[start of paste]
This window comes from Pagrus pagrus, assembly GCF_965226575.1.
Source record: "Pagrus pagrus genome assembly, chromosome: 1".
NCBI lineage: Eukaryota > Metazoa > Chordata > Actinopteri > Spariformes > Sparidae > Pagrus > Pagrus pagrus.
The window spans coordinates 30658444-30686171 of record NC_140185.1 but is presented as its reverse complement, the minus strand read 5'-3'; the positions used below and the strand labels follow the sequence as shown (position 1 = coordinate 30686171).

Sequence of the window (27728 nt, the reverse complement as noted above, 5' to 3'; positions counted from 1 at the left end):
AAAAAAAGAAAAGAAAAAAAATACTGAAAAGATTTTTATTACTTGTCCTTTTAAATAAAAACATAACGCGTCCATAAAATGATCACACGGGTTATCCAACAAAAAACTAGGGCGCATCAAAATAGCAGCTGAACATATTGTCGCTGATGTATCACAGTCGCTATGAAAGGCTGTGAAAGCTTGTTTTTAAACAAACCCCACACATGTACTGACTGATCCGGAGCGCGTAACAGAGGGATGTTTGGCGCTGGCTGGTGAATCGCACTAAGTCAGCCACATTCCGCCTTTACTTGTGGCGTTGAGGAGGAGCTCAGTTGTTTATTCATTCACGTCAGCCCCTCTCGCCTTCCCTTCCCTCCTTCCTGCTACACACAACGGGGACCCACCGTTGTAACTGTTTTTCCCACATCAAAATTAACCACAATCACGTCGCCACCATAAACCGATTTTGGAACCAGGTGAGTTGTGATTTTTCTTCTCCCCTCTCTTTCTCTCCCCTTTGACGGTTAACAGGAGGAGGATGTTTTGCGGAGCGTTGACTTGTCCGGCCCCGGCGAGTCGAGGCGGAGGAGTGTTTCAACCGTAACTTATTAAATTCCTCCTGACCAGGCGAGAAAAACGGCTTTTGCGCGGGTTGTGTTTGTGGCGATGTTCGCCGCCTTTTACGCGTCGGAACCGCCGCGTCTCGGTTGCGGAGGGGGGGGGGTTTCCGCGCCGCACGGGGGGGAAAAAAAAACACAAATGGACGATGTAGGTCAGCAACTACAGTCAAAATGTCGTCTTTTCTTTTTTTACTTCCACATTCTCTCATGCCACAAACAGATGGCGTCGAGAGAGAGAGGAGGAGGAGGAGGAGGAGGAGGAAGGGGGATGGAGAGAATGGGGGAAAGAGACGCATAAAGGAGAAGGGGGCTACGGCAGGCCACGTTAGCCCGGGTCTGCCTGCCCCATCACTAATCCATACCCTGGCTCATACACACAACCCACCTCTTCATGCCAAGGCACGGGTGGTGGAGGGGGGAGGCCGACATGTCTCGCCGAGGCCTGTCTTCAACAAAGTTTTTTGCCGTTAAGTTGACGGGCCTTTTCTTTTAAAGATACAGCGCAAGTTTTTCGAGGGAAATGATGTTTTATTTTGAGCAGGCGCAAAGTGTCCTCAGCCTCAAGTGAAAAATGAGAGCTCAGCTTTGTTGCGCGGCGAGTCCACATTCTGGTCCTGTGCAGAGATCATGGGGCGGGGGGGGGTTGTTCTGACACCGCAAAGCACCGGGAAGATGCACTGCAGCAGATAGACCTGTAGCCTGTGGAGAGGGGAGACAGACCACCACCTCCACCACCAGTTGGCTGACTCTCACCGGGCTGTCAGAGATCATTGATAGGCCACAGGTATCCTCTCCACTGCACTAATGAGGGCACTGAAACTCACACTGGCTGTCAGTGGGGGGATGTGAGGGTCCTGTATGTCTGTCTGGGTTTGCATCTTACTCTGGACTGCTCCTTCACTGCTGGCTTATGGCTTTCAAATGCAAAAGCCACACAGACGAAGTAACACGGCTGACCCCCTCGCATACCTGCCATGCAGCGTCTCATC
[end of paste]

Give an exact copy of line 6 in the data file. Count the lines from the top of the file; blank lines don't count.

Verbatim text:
AAAAAAAGAAAAGAAAAAAAATACTGAAAAGATTTTTATTACTTGTCCTTTTAAATAAAAACATAACGCGTCCATAAAATGATCACACGGGTTATCCAACAAAAAACTAGGGCGCATCAAAATAGCAGCTGAACATATTGTCGCTGATGTATCACAGTCGCTATGAAAGGCTGTGAAAGCTTGTTTTTAAACAAACCCCACACATGTACTGACTGATCCGGAGCGCGTAACAGAGGGATGTTTGGCGCTGGCTGGTGAATCGCACTAAGTCAGCCACATTCCGCCTTTACTTGTGGCGTTGAGGAGGAGCTCAGTTGTTTATTCATTCACGTCAGCCCCTCTCGCCTTCCCTTCCCTCCTTCCTGCTACACACAACGGGGACCCACCGTTGTAACTGTTTTTCCCACATCAAAATTAACCACAATCACGTCGCCACCATAAACCGATTTTGGAACCAGGTGAGTTGTGATTTTTCTTCTCCCCTCTCTTTCTCTCCCCTTTGACGGTTAACAGGAGGAGGATGTTTTGCGGAGCGTTGACTTGTCCGGCCCCGGCGAGTCGAGGCGGAGGAGTGTTTCAACCGTAACTTATTAAATTCCTCCTGACCAGGCGAGAAAAACGGCTTTTGCGCGGGTTGTGTTTGTGGCGATGTTCGCCGCCTTTTACGCGTCGGAACCGCCGCGTCTCGGTTGCGGAGGGGGGGGGGTTTCCGCGCCGCACGGGGGGGAAAAAAAAACACAAATGGACGATGTAGGTCAGCAACTACAGTCAAAATGTCGTCTTTTCTTTTTTTACTTCCACATTCTCTCATGCCACAAACAGATGGCGTCGAGAGAGAGAGGAGGAGGAGGAGGAGGAGGAGGAAGGGGGATGGAGAGAATGGGGGAAAGAGACGCATAAAGGAGAAGGGGGCTACGGCAGGCCACGTTAGCCCGGGTCTGCCTGCCCCATCACTAATCCATACCCTGGCTCATACACACAACCCACCTCTTCATGCCAAGGCACGGGTGGTGGAGGGGGGAGGCCGACATGTCTCGCCGAGGCCTGTCTTCAACAAAGTTTTTTGCCGTTAAGTTGACGGGCCTTTTCTTTTAAAGATACAGCGCAAGTTTTTCGAGGGAAATGATGTTTTATTTTGAGCAGGCGCAAAGTGTCCTCAGCCTCAAGTGAAAAATGAGAGCTCAGCTTTGTTGCGCGGCGAGTCCACATTCTGGTCCTGTGCAGAGATCATGGGGCGGGGGGGGGTTGTTCTGACACCGCAAAGCACCGGGAAGATGCACTGCAGCAGATAGACCTGTAGCCTGTGGAGAGGGGAGACAGACCACCACCTCCACCACCAGTTGGCTGACTCTCACCGGGCTGTCAGAGATCATTGATAGGCCACAGGTATCCTCTCCACTGCACTAATGAGGGCACTGAAACTCACACTGGCTGTCAGTGGGGGGATGTGAGGGTCCTGTATGTCTGTCTGGGTTTGCATCTTACTCTGGACTGCTCCTTCACTGCTGGCTTATGGCTTTCAAATGCAAAAGCCACACAGACGAAGTAACACGGCTGACCCCCTCGCATACCTGCCATGCAGCGTCTCATC